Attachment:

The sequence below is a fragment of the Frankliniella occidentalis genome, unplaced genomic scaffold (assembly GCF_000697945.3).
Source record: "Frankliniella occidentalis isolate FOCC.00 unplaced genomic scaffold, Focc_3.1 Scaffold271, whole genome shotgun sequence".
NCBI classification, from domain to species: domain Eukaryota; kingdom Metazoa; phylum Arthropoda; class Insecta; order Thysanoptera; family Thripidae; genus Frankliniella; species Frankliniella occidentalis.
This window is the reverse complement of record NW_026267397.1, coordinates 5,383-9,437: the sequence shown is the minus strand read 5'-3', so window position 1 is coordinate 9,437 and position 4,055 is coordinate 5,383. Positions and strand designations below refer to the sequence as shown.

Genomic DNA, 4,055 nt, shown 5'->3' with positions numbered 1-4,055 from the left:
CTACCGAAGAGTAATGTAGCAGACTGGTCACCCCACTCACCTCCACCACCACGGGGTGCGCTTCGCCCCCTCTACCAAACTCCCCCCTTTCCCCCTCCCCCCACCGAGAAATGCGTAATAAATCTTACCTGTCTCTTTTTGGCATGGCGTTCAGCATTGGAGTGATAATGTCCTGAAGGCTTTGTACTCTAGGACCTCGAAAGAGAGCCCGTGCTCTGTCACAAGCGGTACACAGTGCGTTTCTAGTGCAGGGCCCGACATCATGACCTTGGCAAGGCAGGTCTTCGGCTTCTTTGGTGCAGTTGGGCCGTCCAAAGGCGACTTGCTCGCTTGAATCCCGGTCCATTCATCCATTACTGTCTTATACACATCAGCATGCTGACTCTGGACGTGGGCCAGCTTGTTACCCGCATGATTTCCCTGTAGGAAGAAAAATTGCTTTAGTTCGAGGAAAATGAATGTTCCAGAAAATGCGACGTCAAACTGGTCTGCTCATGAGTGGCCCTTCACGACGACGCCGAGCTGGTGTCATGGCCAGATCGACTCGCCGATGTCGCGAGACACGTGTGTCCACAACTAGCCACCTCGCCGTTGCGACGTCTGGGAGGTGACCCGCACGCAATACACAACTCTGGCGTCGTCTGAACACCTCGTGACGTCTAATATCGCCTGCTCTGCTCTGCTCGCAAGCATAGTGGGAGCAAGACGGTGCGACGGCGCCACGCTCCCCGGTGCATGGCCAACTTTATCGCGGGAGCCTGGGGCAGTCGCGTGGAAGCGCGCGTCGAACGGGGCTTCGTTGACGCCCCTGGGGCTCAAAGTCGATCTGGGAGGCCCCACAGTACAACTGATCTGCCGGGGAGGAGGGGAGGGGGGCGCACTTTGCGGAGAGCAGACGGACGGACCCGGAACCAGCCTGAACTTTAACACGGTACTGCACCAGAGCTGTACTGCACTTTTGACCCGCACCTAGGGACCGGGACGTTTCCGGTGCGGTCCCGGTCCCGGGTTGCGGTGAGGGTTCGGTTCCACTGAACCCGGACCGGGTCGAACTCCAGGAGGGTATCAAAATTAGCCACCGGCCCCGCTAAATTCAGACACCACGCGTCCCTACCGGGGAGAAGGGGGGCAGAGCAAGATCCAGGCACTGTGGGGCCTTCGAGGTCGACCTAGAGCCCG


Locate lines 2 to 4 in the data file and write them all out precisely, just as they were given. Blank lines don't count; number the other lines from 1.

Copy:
Source record: "Frankliniella occidentalis isolate FOCC.00 unplaced genomic scaffold, Focc_3.1 Scaffold271, whole genome shotgun sequence".
NCBI classification, from domain to species: domain Eukaryota; kingdom Metazoa; phylum Arthropoda; class Insecta; order Thysanoptera; family Thripidae; genus Frankliniella; species Frankliniella occidentalis.
This window is the reverse complement of record NW_026267397.1, coordinates 5,383-9,437: the sequence shown is the minus strand read 5'-3', so window position 1 is coordinate 9,437 and position 4,055 is coordinate 5,383. Positions and strand designations below refer to the sequence as shown.